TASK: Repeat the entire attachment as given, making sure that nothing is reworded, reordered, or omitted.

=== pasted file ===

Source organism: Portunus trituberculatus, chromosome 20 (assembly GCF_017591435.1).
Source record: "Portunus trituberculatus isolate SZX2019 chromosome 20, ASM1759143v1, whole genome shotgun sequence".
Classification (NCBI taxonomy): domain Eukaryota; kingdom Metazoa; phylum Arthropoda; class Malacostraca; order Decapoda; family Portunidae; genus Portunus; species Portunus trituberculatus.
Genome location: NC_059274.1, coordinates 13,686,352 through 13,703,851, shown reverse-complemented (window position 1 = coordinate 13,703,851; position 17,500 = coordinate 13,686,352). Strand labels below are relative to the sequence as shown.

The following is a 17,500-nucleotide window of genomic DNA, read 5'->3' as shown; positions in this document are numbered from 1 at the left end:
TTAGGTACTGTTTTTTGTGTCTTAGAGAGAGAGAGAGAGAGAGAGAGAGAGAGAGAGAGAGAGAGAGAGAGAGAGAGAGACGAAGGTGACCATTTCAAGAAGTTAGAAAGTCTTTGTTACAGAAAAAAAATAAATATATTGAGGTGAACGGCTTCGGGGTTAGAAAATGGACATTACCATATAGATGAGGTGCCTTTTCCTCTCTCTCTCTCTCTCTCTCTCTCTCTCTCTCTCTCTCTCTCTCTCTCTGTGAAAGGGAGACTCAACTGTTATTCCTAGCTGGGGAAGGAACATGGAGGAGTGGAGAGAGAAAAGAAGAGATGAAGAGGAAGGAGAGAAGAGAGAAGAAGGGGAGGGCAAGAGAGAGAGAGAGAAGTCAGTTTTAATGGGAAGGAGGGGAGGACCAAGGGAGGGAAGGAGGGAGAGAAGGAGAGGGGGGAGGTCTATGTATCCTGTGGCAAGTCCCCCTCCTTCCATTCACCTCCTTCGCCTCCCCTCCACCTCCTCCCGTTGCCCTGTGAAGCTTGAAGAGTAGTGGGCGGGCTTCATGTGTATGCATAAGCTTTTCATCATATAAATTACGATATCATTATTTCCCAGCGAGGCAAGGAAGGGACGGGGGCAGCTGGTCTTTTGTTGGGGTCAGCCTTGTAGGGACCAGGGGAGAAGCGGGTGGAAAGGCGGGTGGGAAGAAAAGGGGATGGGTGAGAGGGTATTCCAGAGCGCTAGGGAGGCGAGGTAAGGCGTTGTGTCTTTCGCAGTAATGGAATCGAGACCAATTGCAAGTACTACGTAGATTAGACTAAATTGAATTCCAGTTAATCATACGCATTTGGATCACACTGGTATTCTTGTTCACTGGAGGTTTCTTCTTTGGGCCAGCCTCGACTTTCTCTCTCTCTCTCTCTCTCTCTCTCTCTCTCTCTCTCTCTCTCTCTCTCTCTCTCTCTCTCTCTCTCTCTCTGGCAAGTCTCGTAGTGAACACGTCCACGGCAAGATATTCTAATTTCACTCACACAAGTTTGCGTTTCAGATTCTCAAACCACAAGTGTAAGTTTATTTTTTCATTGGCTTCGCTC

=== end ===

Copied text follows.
Source organism: Portunus trituberculatus, chromosome 20 (assembly GCF_017591435.1).
Source record: "Portunus trituberculatus isolate SZX2019 chromosome 20, ASM1759143v1, whole genome shotgun sequence".
Classification (NCBI taxonomy): domain Eukaryota; kingdom Metazoa; phylum Arthropoda; class Malacostraca; order Decapoda; family Portunidae; genus Portunus; species Portunus trituberculatus.
Genome location: NC_059274.1, coordinates 13,686,352 through 13,703,851, shown reverse-complemented (window position 1 = coordinate 13,703,851; position 17,500 = coordinate 13,686,352). Strand labels below are relative to the sequence as shown.

The following is a 17,500-nucleotide window of genomic DNA, read 5'->3' as shown; positions in this document are numbered from 1 at the left end:
TTAGGTACTGTTTTTTGTGTCTTAGAGAGAGAGAGAGAGAGAGAGAGAGAGAGAGAGAGAGAGAGAGAGAGAGAGAGAGACGAAGGTGACCATTTCAAGAAGTTAGAAAGTCTTTGTTACAGAAAAAAAATAAATATATTGAGGTGAACGGCTTCGGGGTTAGAAAATGGACATTACCATATAGATGAGGTGCCTTTTCCTCTCTCTCTCTCTCTCTCTCTCTCTCTCTCTCTCTCTCTCTCTCTCTCTGTGAAAGGGAGACTCAACTGTTATTCCTAGCTGGGGAAGGAACATGGAGGAGTGGAGAGAGAAAAGAAGAGATGAAGAGGAAGGAGAGAAGAGAGAAGAAGGGGAGGGCAAGAGAGAGAGAGAGAAGTCAGTTTTAATGGGAAGGAGGGGAGGACCAAGGGAGGGAAGGAGGGAGAGAAGGAGAGGGGGGAGGTCTATGTATCCTGTGGCAAGTCCCCCTCCTTCCATTCACCTCCTTCGCCTCCCCTCCACCTCCTCCCGTTGCCCTGTGAAGCTTGAAGAGTAGTGGGCGGGCTTCATGTGTATGCATAAGCTTTTCATCATATAAATTACGATATCATTATTTCCCAGCGAGGCAAGGAAGGGACGGGGGCAGCTGGTCTTTTGTTGGGGTCAGCCTTGTAGGGACCAGGGGAGAAGCGGGTGGAAAGGCGGGTGGGAAGAAAAGGGGATGGGTGAGAGGGTATTCCAGAGCGCTAGGGAGGCGAGGTAAGGCGTTGTGTCTTTCGCAGTAATGGAATCGAGACCAATTGCAAGTACTACGTAGATTAGACTAAATTGAATTCCAGTTAATCATACGCATTTGGATCACACTGGTATTCTTGTTCACTGGAGGTTTCTTCTTTGGGCCAGCCTCGACTTTCTCTCTCTCTCTCTCTCTCTCTCTCTCTCTCTCTCTCTCTCTCTCTCTCTCTCTCTCTCTCTCTCTCTCTCTGGCAAGTCTCGTAGTGAACACGTCCACGGCAAGATATTCTAATTTCACTCACACAAGTTTGCGTTTCAGATTCTCAAACCACAAGTGTAAGTTTATTTTTTCATTGGCTTCGCTC